A Social Media Alternative For Vietnam’s Gen Z


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It can sometimes be difficult to grasp the passage of time, its length or abruptness, especially when it comes to our interactions with the digital world. Here we are in 2023, where a platform like Facebook has become so ubiquitous and powerful that it is almost considered a public utility or even a public menace.

However, let’s consider the dates. The company was founded in 2004 and made fully available to the public in 2006. Only 17 years have passed since the world gained access to this new, fascinating, and addictive tool. For those who were already adults in 2006, it is dizzying to witness how the social media revolution has rapidly taken over society. But what about those who were born in 2006?

Increasingly, it seems that the future does not resemble Facebook. Recent data from a Pew Research Center survey showed that the percentage of 13- to 17-year-olds using Facebook dropped from 71% in 2015 to 32% in 2022. Facebook now takes a backseat to platforms like Instagram, TikTok, Snapchat, and the new dominant force, YouTube, which is now used by 95% of teenagers.

Leka is a new social networking app targeting Gen Z that was developed in Vietnam by Skapa.ai, a Singapore-incorporated company that was cofounded in 2020 by Denise Sandquist and Oscar Xing Luo. Although the pair are both from Sweden, they moved to Vietnam in 2018, and launched another app called Fika in 2020, which has since grown to become Vietnam’s most downloaded dating platform. Skapa’s investors include the likes of VNV Global and Goodwater; and unicorn founders from King (Candycrush), VNG Corporation, Voi, and Divvy Homes.

Leka has been in development and beta testing for several months and is set to officially go live in the second half of 2023. The central premise of Leka is to allow users to be more authentic in their interactions. Authenticity, as any marketer will tell you, is the key to engaging Gen Z consumers. Leka achieves this by segmenting users’ connections into groups called “squads.”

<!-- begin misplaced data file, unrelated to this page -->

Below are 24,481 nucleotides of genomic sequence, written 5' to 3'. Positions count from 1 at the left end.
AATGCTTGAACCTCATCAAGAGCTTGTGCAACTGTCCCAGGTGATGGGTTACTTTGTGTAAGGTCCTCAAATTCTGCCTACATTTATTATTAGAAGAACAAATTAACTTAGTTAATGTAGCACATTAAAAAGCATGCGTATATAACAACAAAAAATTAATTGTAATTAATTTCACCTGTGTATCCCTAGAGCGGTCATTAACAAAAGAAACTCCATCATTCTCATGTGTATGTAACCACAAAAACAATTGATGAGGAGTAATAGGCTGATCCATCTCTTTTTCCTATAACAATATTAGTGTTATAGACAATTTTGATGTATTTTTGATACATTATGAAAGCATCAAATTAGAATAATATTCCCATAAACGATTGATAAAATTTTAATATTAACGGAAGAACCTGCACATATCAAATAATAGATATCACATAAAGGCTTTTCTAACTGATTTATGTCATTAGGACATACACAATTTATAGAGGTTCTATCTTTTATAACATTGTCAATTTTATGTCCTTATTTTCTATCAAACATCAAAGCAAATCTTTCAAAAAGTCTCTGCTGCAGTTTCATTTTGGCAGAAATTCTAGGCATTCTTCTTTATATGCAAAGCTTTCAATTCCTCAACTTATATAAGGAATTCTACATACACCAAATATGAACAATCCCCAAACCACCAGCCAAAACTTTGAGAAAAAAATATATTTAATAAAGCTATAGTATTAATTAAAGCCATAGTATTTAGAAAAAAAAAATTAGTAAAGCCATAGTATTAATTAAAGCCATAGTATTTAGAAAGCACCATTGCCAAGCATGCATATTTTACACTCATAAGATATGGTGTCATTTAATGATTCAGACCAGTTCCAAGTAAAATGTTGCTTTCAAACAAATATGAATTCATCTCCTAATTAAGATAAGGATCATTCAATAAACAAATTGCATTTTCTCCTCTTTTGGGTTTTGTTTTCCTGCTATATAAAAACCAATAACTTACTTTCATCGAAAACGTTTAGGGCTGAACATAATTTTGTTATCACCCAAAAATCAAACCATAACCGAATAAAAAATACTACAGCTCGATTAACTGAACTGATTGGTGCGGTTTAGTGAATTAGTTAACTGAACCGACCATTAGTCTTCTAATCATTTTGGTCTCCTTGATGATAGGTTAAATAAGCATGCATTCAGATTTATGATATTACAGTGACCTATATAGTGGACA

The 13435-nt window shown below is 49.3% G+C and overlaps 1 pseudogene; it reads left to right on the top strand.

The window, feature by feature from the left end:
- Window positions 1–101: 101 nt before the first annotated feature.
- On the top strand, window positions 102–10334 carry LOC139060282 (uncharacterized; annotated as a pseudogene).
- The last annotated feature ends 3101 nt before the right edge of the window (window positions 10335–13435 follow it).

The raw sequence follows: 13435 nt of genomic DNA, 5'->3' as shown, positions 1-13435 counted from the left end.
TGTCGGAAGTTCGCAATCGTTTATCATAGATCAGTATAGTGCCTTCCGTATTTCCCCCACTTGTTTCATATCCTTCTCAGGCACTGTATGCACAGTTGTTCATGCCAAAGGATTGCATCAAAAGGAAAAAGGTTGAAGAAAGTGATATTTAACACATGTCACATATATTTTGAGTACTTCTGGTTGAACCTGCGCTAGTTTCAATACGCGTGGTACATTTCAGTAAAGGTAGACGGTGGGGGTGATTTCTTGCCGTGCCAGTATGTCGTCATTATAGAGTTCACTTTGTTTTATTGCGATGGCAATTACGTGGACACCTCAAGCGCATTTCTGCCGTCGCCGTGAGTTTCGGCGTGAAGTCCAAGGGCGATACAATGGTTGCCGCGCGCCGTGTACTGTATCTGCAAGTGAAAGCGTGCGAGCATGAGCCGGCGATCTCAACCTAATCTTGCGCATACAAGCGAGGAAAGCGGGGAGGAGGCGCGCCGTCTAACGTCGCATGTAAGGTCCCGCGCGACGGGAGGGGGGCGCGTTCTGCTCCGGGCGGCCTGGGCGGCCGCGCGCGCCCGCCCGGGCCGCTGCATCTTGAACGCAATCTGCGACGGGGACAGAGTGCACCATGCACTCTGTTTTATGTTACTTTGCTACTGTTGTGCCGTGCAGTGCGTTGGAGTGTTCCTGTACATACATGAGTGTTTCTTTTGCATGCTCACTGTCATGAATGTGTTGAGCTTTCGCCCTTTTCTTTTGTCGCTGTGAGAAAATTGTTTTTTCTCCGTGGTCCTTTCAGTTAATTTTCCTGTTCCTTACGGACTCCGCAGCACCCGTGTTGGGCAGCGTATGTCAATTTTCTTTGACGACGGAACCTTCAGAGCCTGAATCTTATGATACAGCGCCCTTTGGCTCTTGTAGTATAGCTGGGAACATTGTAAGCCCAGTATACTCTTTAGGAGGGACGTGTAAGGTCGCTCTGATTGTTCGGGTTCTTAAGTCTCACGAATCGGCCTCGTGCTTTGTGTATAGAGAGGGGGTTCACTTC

According to the company, squads organize users into interest groups, fostering close-knit communities where individuals can share and engage without fear of judgment. Imagine having a friendship squad, a co-worker squad, a squad for shared hobbies or interests, and so on. The idea is that you can be your true self in each specific context. You could call it the George Costanza theory of not letting different worlds collide. Although it’s unlikely that the target users would necessarily understand a Seinfeld reference.

According to Leka’s cofounder and CEO Denise Sandquist: “One of the key differentiators of Leka is its initial invite-only strategy, which promotes security, inclusivity and organic growth. By allowing users to invite others whom they believe should be members of their squads, Leka ensures a more intimate and engaging experience.”

The company heavily emphasizes providing authentic connections and helping users overcome mental health issues as its reason for existence. “Social media platforms mainly focus on connecting people on the surface, but not on making them feel like they belong,” Sandquist said. “Most users’ behaviors are passive consumption of social media; if you are more of an observer, you don’t really connect on a deeper level.”

There is no doubt that the generation of kids growing up with nothing but an online life has been subjected to forces that those of us grounded in an earlier, simpler time could never truly understand. Whether more social media is the antidote to loneliness and dislocation caused by a life primarily lived through social media is an open question.

The business model for the app is to introduce in-app commerce, which the company believes will be a US$31 billion market in Vietnam alone by 2028. This is where the concept of squads makes perfect sense, as users of the app provide a means for advertisers to better micro-target users.

The model that says you need to attract the maximum number of users, regardless of the cost, and then move to an IPO or buy-out as quickly as possible still applies. When we spoke, Sandquist was in Silicon Valley on a tour to raise seed funding. This perfectly illustrates the dual track such ventures must run on. Investors want cold, hard numbers on how a project will be monetized and how it will generate revenue from users, but those users also need to feel the platform is first and foremost serving their needs.

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Nicole Lambert
Nicole Lambert
Nicole Lamber is a news writer for LinkDaddy News. She writes about arts, entertainment, lifestyle, and home news. Nicole has been a journalist for years and loves to write about what's going on in the world.

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